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AW: why is "Public key algorithm and encoding" 2 bytes long?

From: Rolf Lindemann <rlindemann@noknok.com>
Date: Wed, 26 Oct 2016 16:05:44 -0700
To: "'Vijay Bharadwaj'" <vijaybh@microsoft.com>, "'Hodges, Jeff'" <jeff.hodges@paypal.com>, "'W3C WebAuthn WG'" <public-webauthn@w3.org>
Message-ID: <019f01d22fdd$7beea140$73cbe3c0$@noknok.com>
Yes, I think it was.

-----Ursprüngliche Nachricht-----
Von: Vijay Bharadwaj [mailto:vijaybh@microsoft.com] 
Gesendet: Mittwoch, 26. Oktober 2016 10:57
An: Hodges, Jeff; W3C WebAuthn WG
Betreff: RE: why is "Public key algorithm and encoding" 2 bytes long?

This was inherited from FIDO I believe. It was in the initial submission of
attestation formats. Rolf?

-----Original Message-----
From: Hodges, Jeff [mailto:jeff.hodges@paypal.com] 
Sent: Tuesday, October 25, 2016 3:18 PM
To: W3C WebAuthn WG <public-webauthn@w3.org>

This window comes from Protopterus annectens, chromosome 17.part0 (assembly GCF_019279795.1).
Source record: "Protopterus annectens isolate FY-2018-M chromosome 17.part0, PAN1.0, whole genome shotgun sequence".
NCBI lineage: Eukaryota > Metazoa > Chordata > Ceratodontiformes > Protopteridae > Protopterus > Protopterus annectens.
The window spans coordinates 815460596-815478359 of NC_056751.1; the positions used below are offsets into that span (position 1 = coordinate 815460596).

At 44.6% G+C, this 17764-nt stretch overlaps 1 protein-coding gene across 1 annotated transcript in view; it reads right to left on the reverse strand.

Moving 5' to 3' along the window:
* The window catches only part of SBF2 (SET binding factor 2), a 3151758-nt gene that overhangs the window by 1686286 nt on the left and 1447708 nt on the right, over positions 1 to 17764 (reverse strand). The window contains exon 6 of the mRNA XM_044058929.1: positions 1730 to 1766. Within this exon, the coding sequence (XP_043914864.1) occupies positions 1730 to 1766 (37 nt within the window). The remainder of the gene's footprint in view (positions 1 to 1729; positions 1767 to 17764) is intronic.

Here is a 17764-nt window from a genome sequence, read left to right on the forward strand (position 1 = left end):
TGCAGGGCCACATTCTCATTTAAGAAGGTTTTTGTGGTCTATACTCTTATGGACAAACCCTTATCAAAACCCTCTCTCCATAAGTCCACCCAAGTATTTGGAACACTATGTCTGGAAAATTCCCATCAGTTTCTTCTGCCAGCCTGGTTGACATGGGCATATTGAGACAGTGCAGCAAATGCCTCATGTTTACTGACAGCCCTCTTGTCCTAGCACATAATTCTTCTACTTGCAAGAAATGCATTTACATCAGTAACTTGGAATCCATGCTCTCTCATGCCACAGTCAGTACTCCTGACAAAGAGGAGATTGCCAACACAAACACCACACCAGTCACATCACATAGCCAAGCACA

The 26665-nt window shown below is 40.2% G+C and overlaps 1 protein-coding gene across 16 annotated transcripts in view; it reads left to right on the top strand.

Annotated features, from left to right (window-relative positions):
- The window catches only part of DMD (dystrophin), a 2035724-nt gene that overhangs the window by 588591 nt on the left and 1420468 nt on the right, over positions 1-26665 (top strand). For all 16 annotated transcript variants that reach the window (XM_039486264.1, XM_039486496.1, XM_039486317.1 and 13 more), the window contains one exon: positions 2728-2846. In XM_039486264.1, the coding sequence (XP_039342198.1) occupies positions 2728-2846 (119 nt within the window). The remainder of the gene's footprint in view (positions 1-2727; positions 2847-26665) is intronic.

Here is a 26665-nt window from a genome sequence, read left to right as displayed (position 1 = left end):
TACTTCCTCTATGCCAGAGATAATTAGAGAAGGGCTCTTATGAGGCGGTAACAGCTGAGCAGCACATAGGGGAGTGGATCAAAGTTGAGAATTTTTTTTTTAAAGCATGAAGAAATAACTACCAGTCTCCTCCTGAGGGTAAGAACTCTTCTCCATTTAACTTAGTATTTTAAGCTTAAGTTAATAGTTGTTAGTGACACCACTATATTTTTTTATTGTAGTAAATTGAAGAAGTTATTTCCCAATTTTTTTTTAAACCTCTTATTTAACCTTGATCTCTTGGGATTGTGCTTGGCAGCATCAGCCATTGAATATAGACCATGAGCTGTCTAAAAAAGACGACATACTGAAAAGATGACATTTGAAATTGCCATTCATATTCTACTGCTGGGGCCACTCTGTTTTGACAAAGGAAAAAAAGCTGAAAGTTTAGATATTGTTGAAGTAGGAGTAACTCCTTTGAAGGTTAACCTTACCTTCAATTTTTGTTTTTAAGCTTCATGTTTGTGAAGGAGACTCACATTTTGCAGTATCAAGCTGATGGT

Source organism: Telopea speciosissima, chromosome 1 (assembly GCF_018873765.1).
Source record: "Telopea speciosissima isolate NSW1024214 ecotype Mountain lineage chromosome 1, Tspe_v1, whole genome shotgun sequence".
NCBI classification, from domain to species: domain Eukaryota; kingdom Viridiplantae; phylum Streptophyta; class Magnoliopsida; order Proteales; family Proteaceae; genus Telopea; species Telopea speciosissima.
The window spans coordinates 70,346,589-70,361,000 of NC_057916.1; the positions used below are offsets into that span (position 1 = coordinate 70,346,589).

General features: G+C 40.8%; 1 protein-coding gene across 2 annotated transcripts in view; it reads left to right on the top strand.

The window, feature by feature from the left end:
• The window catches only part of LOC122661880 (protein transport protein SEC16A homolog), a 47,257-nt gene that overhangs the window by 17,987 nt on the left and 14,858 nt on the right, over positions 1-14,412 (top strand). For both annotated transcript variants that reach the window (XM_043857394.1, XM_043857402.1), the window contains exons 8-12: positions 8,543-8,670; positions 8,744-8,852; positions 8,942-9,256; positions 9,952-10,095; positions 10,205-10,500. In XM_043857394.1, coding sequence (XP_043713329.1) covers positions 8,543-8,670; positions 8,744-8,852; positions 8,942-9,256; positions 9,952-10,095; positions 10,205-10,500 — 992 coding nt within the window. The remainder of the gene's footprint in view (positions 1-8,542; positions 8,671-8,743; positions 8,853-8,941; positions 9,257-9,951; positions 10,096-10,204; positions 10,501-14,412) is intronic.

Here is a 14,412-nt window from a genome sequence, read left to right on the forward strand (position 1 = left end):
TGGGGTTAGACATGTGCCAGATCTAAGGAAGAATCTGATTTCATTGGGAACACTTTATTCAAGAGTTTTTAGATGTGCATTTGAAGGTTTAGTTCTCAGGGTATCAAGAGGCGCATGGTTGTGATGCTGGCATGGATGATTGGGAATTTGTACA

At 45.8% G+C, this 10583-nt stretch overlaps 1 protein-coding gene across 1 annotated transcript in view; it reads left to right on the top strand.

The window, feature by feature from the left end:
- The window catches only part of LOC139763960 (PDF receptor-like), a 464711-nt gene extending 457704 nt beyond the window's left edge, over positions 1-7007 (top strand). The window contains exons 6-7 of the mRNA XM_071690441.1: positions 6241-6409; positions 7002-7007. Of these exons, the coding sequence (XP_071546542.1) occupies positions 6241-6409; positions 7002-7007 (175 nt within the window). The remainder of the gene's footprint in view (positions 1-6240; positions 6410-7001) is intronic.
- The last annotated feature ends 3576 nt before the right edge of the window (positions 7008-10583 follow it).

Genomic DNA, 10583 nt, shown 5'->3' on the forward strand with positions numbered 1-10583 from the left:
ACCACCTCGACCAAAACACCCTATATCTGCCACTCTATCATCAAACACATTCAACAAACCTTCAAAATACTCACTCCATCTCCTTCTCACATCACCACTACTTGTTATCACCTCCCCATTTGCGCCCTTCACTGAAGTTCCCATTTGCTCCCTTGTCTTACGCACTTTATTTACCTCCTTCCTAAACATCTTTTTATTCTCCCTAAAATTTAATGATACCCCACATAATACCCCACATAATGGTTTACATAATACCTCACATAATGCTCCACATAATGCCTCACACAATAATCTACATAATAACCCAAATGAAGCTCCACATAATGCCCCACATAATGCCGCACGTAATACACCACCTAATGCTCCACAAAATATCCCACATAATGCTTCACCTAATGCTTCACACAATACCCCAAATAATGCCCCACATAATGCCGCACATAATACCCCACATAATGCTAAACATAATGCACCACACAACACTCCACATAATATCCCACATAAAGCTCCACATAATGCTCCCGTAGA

Subject: why is "Public key algorithm and encoding" 2 bytes long?

in S 5.3.3 "Generating an Attestation Statement"
{#generating-an-attestation-statement}, the "Public key algorithm and
encoding" is described as..

  Public key algorithm and encoding (16-bit big-endian value). Allowed
values
  are: 

         
          
    1. 0x0100. This is raw ... Elliptic Curve public key [SEC1] ...

          
    2. 0x0102.  Raw encoded RSA ... public key [RFC3447] ...
           

questions:

1. Why do we need to use two bytes here?

2. Were there any particular reasons the values of 0x0100 and 0x0102 were
picked? 

3. This "Public key algorithm and encoding" does not seem to be used as a
set of bit flags ... is there any reason we cannot use a single byte here,
which would ostensibly have enough distinct values to represent whatever
different PK key types and encodings evolve in the future?

thanks,

=JeffH
Received on Wednesday, 26 October 2016 23:06:15 UTC

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